By Loren Kaye – President, California Foundation for Commerce and Education
CalChamber released its list of Job Killing legislation yesterday – 23 bills that would further curb California’s competitiveness and chill our investment climate.
Expect on cue from labor unions and the tax-and-regulation lobby: tearing of hair and rending of garments. In their view, reforms to improve flexibility for workers and expedite permits for job-creating development is “a race to the bottom.”
I hate to inform them – we’ve already reached the bottom. We’re bringing up the rear in competitiveness (CEO Magazine), business tax climate (Tax Foundation), and trail the pack in regulatory climate (Forbes). By an overwhelming margin, executives and owners tell us that it’s harder to do business in California than in other states.
A survey of the 2012 crop of job killers reveals a dreary choice – the authors of these bills are either ignorant of the fundamental conditions necessary for job creation – or they simply choose to ignore them.
- AB 2517 by Assembly Member Mike Eng would allow any employee in a wage dispute to file a lien on his employer’s real property – business or personal. Existence of these super-precedent liens will chill the real estate market, not to mention new hiring.
- AB 1897 by Assembly Member Nora Campos would require local governments to amend their general plans to ensure residents have access to healthy food, including access to discount grocery stores, urban farming, community gardens, and developing incentives for solar refrigerators.
- AB 1450 by Assembly Member Michael Allen would prohibit employers from legitimately inquiring into a prospective employee’s employment history, for fear of discovering that the prospect may have been … currently or in the past … unemployed. What’s more, the bill would effectively create for state contractors a hiring preference for unemployed persons.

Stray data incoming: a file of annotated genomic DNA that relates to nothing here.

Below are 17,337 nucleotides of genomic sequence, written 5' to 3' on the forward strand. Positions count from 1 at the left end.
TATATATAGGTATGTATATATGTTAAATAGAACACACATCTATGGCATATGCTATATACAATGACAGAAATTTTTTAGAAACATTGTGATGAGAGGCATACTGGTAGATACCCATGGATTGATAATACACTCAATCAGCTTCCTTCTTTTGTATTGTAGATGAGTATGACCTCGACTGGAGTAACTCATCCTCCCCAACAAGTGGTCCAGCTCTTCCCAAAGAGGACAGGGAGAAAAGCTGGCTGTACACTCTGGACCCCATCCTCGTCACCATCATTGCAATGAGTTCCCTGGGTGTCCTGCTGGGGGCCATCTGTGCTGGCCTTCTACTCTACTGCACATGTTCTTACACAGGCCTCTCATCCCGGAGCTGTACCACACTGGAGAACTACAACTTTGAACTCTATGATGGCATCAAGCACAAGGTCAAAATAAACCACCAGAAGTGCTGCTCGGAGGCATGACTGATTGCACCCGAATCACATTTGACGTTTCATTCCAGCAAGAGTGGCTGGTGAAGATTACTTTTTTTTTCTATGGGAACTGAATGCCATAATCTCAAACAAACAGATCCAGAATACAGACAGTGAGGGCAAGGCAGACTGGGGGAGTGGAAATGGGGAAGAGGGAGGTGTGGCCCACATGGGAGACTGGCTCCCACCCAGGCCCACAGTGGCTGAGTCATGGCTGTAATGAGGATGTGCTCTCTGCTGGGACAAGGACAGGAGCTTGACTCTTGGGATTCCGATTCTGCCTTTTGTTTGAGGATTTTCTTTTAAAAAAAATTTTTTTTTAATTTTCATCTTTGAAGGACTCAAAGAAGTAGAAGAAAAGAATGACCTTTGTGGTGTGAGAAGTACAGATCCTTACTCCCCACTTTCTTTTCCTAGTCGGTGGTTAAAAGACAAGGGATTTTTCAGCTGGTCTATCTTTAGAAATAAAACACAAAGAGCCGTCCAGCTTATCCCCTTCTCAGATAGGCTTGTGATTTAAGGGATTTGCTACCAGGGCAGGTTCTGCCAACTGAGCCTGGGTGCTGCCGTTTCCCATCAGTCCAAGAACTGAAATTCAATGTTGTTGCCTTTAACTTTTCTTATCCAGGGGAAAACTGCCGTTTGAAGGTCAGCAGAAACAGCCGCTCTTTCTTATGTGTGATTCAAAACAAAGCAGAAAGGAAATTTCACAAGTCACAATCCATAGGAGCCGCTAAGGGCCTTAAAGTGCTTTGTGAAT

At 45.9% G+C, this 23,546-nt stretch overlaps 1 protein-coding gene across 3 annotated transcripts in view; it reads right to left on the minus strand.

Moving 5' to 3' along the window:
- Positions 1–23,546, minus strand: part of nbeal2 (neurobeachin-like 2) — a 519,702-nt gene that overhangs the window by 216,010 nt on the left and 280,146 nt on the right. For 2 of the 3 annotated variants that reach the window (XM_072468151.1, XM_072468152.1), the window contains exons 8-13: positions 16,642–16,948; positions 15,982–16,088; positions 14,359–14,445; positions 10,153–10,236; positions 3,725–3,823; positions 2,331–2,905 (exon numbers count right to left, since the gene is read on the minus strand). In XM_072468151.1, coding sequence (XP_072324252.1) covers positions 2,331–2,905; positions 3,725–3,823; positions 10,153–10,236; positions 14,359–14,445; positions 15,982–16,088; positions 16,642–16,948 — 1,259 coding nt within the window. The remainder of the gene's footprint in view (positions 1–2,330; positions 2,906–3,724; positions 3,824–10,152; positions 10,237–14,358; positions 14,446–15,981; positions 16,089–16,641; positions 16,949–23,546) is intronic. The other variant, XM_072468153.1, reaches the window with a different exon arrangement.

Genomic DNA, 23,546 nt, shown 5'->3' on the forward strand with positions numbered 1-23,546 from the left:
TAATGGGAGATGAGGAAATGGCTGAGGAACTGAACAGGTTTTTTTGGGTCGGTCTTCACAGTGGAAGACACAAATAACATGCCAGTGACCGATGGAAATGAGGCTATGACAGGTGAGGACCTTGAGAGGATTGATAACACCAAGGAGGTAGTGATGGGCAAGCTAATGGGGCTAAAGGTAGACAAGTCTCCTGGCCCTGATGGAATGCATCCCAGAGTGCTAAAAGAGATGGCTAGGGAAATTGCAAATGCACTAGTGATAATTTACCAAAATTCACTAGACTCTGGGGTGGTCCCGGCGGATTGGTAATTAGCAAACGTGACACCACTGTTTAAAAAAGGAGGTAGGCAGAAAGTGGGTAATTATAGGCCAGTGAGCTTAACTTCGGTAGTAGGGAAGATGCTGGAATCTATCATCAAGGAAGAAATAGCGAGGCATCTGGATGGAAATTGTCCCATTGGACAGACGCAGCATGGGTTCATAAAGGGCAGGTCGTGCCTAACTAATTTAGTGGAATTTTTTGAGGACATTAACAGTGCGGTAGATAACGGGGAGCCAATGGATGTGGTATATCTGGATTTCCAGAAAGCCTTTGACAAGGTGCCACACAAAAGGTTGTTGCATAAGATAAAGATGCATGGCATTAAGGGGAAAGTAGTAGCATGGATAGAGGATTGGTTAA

- AB 1963 and AB 2540, by Assembly Members Alyson Huber and Mike Gatto, respectively, would create new taxes on services, ranging from shoe shines and ski lifts to attorneys and advertisers. Oddly, neither of these tax proposals is purportedly aimed at raising new, additional revenue for the state, but as a way to redistribute the tax burden. In each case, the tax burden would generally shift from the well-to-do to the middle class. What’s more, in taxing services, consumers have enormous discretion in using fewer services or, in the case of businesses, doing them in-house. So the real losers will be the (often low-skilled) workers who will lose their jobs.
Many on the left believe the government’s role in job creation begins and ends with the creation of government jobs. After that, it’s a festival of tax and regulation to support one or another special interest’s leverage with employers or tax-supported program.
Nothing could be further from the truth. The path to the bottom is marked by closing off free trade, loading the litigation cannon aimed at employers, and erecting permit obstacles before new investments can create California jobs.
What’s the common thread linking these job killers? Increased costs. More regulation, more litigation, more time and more taxes. It’s these increased and unnecessary costs that lead businesses to grow more slowly in California and increasingly lead consumers to do business outside California.
California has a daunting task to pull regain its competitiveness. It can’t be a leader in the global economy if it interferes in the global marketplace. Making short work of the job killers is a small step in the right direction.